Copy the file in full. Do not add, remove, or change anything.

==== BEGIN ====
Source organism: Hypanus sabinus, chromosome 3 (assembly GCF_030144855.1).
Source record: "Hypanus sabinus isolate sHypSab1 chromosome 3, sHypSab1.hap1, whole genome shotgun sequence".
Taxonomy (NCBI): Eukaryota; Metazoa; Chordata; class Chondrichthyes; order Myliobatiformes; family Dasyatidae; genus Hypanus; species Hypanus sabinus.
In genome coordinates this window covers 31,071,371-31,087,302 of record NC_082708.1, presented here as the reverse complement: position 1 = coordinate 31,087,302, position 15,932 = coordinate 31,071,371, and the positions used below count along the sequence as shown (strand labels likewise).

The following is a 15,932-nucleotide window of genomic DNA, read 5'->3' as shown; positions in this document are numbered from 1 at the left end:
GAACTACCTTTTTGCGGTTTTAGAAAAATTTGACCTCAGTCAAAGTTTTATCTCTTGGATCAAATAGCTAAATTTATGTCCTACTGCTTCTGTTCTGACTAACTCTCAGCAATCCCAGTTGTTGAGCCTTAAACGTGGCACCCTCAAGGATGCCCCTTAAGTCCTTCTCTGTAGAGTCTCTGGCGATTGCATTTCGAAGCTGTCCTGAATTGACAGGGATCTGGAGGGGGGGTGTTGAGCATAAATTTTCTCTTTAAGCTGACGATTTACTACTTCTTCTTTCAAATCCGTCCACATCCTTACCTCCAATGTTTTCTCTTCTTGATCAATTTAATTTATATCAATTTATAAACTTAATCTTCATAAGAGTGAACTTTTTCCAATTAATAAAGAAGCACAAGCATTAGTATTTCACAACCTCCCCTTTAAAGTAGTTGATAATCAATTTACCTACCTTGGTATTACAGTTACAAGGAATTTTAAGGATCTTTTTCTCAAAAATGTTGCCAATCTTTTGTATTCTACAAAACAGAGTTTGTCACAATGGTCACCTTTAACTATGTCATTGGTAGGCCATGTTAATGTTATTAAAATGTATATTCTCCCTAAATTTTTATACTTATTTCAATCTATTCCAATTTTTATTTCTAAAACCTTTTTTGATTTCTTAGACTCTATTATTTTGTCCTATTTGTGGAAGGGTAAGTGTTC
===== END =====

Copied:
Source organism: Hypanus sabinus, chromosome 3 (assembly GCF_030144855.1).
Source record: "Hypanus sabinus isolate sHypSab1 chromosome 3, sHypSab1.hap1, whole genome shotgun sequence".
Taxonomy (NCBI): Eukaryota; Metazoa; Chordata; class Chondrichthyes; order Myliobatiformes; family Dasyatidae; genus Hypanus; species Hypanus sabinus.
In genome coordinates this window covers 31,071,371-31,087,302 of record NC_082708.1, presented here as the reverse complement: position 1 = coordinate 31,087,302, position 15,932 = coordinate 31,071,371, and the positions used below count along the sequence as shown (strand labels likewise).

The following is a 15,932-nucleotide window of genomic DNA, read 5'->3' as shown; positions in this document are numbered from 1 at the left end:
GAACTACCTTTTTGCGGTTTTAGAAAAATTTGACCTCAGTCAAAGTTTTATCTCTTGGATCAAATAGCTAAATTTATGTCCTACTGCTTCTGTTCTGACTAACTCTCAGCAATCCCAGTTGTTGAGCCTTAAACGTGGCACCCTCAAGGATGCCCCTTAAGTCCTTCTCTGTAGAGTCTCTGGCGATTGCATTTCGAAGCTGTCCTGAATTGACAGGGATCTGGAGGGGGGGTGTTGAGCATAAATTTTCTCTTTAAGCTGACGATTTACTACTTCTTCTTTCAAATCCGTCCACATCCTTACCTCCAATGTTTTCTCTTCTTGATCAATTTAATTTATATCAATTTATAAACTTAATCTTCATAAGAGTGAACTTTTTCCAATTAATAAAGAAGCACAAGCATTAGTATTTCACAACCTCCCCTTTAAAGTAGTTGATAATCAATTTACCTACCTTGGTATTACAGTTACAAGGAATTTTAAGGATCTTTTTCTCAAAAATGTTGCCAATCTTTTGTATTCTACAAAACAGAGTTTGTCACAATGGTCACCTTTAACTATGTCATTGGTAGGCCATGTTAATGTTATTAAAATGTATATTCTCCCTAAATTTTTATACTTATTTCAATCTATTCCAATTTTTATTTCTAAAACCTTTTTTGATTTCTTAGACTCTATTATTTTGTCCTATTTGTGGAAGGGTAAGTGTTC